Ferry from Maui to Molokai struggles to stay afloat
Dave Jung, President of the Lahaina Cruise Company, which operates the Molokai Princess, says the future of the Molokai ferry is in jeopardy as ridership is at an all-time low and more people choose to fly to Maui instead of taking the two-hour boat ride.
Jung says he will be submitting an application for emergency relief to the Public Utilities Commission (PUC) on Tuesday.
Right now the ferry does two round trips a day. However, because of the extremely low ridership, Jung wants to cut those trips in half.
He says since last summer, ridership has dropped by 25-percent.
"Right now we're averaging about 100 people a day on four trips, which is about 25 people per trip, which is barely covering the fuel cost," said Jung.
The Molokai Princess has been taking passengers between Maui and Molokai for nearly 30 years. Last year, Jung says the company had almost $300,000 in losses.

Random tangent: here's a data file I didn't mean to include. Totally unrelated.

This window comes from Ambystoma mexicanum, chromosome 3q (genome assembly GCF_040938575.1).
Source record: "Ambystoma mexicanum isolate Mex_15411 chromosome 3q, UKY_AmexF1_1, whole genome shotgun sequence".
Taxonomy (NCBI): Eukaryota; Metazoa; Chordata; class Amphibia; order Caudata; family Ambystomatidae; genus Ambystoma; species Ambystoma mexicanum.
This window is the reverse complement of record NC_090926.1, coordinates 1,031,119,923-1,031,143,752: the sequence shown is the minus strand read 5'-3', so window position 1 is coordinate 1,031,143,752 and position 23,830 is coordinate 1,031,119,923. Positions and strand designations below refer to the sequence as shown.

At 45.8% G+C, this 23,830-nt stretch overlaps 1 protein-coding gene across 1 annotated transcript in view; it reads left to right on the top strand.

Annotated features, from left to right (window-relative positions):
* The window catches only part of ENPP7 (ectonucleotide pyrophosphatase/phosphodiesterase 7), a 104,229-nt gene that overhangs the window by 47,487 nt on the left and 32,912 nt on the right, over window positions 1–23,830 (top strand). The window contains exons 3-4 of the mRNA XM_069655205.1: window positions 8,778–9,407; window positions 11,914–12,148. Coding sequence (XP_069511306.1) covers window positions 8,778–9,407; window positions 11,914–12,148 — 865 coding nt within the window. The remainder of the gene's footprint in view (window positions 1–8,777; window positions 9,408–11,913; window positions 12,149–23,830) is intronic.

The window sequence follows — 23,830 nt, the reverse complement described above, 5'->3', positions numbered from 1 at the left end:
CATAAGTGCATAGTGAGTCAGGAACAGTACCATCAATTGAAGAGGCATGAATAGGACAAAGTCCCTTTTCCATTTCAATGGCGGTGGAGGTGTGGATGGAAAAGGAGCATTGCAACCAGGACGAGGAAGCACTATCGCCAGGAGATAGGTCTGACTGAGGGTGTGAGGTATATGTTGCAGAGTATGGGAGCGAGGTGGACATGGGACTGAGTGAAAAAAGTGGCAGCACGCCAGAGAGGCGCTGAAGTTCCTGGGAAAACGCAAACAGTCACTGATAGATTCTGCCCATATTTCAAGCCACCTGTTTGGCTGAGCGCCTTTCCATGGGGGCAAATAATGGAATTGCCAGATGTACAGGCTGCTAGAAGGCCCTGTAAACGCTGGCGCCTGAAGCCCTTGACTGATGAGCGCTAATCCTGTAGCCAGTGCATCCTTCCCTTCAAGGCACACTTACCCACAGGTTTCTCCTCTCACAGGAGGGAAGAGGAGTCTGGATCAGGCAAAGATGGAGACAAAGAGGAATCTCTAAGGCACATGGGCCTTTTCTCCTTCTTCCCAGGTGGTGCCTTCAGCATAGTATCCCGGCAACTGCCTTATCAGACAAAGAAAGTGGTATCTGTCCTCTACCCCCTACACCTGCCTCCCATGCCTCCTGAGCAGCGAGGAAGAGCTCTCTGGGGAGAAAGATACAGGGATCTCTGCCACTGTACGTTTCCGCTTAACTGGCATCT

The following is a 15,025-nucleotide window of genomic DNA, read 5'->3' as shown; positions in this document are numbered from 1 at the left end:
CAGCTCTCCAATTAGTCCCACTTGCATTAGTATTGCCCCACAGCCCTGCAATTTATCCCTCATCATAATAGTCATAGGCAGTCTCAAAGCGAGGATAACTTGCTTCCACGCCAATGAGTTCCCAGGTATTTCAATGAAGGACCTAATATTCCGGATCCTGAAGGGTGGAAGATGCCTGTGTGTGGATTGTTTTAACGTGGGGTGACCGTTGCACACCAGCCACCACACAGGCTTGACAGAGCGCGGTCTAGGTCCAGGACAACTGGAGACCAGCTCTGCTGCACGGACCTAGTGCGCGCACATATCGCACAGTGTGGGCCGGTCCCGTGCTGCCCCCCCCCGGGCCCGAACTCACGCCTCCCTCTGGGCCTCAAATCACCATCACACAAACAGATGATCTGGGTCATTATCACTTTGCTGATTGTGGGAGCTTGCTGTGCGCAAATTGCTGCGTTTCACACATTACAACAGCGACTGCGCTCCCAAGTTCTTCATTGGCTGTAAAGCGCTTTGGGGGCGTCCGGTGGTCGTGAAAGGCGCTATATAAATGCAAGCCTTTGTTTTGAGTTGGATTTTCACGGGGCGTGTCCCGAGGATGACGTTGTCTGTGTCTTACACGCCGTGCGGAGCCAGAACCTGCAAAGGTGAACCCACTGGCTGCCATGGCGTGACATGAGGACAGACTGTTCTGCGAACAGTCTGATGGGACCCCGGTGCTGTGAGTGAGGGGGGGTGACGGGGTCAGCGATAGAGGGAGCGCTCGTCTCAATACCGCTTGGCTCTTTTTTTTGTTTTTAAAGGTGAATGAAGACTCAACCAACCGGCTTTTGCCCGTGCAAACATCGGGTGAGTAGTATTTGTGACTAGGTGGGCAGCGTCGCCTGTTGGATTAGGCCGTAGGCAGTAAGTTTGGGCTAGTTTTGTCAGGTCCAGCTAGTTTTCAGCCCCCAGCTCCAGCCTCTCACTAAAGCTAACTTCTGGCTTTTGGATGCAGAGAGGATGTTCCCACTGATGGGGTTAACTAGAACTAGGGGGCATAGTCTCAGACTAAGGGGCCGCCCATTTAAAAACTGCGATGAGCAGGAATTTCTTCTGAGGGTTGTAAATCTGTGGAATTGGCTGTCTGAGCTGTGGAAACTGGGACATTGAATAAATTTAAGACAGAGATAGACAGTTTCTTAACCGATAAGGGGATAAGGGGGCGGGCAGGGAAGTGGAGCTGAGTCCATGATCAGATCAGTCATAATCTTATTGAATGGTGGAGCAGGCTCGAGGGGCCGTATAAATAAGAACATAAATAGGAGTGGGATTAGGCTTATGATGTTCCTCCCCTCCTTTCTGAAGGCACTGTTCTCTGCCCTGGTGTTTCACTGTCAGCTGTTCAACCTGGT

"Its a pretty huge loss for a small company that isn't state supported, that receives no subsidies. So it would just be irresponsible for me to just keep running as is without trying to make some adjustments," Jung said.
A round-trip ticket is almost $125 dollars and Jung says more people are choosing to fly because of cheaper airfares.
However, Molokai High School Athletics Director Lee DeRouin says the school prefers the ferry over the plane because it's more flexible with scheduling.
"It's hard for the coaches to know who's traveling each week due to injuries, academics, and also who's putting out in practice to actually travel, to make the travel team,” DeRouin said.
Plus, DeRouin says the ferry allows them to carry on more equipment.
"Look at football, travel team of upwards to 30 kids, 35 kids. All bringing their sleeping equipment, their shoulder pads, their helmets, the first aid kit and sometimes cooking supplies," said DeRouin.
Jung says he hopes Maui County will be able to provide some subsidies, or allow them to limit travel to one round-trip a day.
He says the PUC could grant his application right away or could hold a series of public hearings, which could take months.
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